Josephine Butler is considered by many to be one of the most radical and important social reformers of the nineteenth century. In January 1866 she moved to Liverpool when her husband, George, took up the post of Headmaster of Liverpool College. Three years earlier their 5 year old daughter, Eva, had died when falling from a bannister at their home. The loss had had a terrible debilitating effect on Josephine and on arriving in the city she sought to deflect her grief by helping those in society who she believed were enduring even greater pain than herself. Her endeavours took her into the sprawling corridors of the Liverpool Workhouse on Brownlow Hill and contact with the many impoverished prostitutes numbered amongst its inhabitants. Administering directly to individual's welfare she also became a leading figure in the successful campaign for the abolition of the Contagious Diseases Act. This legislation, aimed at controlling the spread of venereal diseases in the armed forces, allowed for the forcible examination and detention of women suspected of having venereal disease in certain ports and garrison towns. She was a passionate Christian and whilst abhorring what she saw as the sin of prostitution she perceived the women to be the victims of male oppression.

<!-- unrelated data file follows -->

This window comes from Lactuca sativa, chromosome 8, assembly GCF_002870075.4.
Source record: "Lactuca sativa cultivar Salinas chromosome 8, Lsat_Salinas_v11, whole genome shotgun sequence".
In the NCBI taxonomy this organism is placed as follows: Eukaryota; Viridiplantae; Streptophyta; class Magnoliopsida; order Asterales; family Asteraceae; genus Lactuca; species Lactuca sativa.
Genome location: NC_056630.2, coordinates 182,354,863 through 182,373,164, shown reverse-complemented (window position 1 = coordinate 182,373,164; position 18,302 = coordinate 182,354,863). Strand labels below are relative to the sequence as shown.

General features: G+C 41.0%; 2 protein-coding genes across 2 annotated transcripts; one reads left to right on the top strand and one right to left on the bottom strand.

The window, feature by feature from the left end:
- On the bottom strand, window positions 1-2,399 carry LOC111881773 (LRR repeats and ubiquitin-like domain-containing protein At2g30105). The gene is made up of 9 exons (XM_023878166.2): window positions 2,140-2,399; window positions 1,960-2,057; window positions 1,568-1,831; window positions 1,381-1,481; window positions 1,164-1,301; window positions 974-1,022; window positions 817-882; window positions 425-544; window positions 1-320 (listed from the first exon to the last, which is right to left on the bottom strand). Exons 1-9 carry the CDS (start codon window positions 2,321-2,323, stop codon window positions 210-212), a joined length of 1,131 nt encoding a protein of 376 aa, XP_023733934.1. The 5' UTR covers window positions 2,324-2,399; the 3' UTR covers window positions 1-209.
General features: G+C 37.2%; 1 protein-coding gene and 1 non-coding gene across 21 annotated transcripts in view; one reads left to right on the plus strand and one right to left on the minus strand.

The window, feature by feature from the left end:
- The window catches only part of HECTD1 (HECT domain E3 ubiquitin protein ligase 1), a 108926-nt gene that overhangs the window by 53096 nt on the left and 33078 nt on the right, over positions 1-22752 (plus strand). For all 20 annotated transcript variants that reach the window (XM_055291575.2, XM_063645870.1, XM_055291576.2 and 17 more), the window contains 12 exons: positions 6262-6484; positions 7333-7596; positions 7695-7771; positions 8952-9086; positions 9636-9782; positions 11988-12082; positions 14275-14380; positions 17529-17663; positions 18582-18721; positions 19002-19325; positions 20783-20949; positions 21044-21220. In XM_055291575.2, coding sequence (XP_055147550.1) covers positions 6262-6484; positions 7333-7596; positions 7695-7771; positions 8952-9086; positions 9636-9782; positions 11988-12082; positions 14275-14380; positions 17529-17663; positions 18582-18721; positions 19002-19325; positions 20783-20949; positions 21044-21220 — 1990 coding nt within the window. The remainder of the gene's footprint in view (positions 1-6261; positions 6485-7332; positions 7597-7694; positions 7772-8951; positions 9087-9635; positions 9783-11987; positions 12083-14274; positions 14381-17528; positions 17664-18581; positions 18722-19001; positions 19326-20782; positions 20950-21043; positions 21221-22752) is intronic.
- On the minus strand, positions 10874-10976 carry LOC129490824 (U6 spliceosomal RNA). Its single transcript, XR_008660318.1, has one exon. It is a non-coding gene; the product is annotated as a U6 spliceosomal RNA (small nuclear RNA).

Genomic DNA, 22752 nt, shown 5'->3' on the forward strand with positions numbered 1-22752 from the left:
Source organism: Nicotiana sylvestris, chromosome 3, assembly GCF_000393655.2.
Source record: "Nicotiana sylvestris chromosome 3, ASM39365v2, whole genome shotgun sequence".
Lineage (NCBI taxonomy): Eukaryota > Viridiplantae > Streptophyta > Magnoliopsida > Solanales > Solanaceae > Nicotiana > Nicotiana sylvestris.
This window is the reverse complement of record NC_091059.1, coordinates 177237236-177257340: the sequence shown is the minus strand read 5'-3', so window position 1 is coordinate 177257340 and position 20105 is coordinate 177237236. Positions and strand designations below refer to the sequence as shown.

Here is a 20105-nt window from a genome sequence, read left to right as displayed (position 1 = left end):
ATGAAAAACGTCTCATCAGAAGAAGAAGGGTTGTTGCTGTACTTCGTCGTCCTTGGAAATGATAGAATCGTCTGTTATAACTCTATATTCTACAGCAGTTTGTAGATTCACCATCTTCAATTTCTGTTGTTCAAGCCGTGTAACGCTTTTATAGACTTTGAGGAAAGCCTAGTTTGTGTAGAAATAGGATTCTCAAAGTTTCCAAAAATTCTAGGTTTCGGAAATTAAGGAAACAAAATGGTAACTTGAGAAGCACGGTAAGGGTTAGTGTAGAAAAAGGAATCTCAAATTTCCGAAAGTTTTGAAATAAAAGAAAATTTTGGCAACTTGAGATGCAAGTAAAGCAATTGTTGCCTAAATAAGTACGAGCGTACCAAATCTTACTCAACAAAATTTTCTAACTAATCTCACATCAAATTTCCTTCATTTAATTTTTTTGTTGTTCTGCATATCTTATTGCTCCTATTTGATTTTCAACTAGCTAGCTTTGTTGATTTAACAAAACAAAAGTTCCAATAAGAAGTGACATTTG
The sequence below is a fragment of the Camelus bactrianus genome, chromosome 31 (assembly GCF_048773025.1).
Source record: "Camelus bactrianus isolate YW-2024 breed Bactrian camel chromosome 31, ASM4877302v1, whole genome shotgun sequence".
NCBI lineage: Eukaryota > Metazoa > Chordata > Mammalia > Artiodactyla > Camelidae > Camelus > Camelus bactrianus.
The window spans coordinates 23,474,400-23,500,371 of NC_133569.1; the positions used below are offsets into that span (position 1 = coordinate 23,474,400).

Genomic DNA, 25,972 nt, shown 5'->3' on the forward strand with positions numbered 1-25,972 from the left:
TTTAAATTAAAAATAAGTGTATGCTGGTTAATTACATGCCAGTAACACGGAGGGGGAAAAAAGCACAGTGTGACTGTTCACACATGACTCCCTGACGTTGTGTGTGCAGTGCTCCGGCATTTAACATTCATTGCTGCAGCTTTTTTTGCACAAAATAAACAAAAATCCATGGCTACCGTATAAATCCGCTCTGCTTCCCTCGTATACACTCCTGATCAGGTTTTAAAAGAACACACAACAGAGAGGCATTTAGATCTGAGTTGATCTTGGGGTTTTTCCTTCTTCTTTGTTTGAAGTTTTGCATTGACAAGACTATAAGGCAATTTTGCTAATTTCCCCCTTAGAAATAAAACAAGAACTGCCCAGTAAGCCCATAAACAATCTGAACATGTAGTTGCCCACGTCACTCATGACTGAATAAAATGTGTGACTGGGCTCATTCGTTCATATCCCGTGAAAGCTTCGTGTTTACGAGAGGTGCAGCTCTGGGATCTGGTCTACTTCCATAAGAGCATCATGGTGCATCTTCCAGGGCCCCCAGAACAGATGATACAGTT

All of the Butler’s Liverpool homes have been demolished, at 280 South Hill Road, 348 Park Road, and 390 Park Road.
© Liverpool Footprints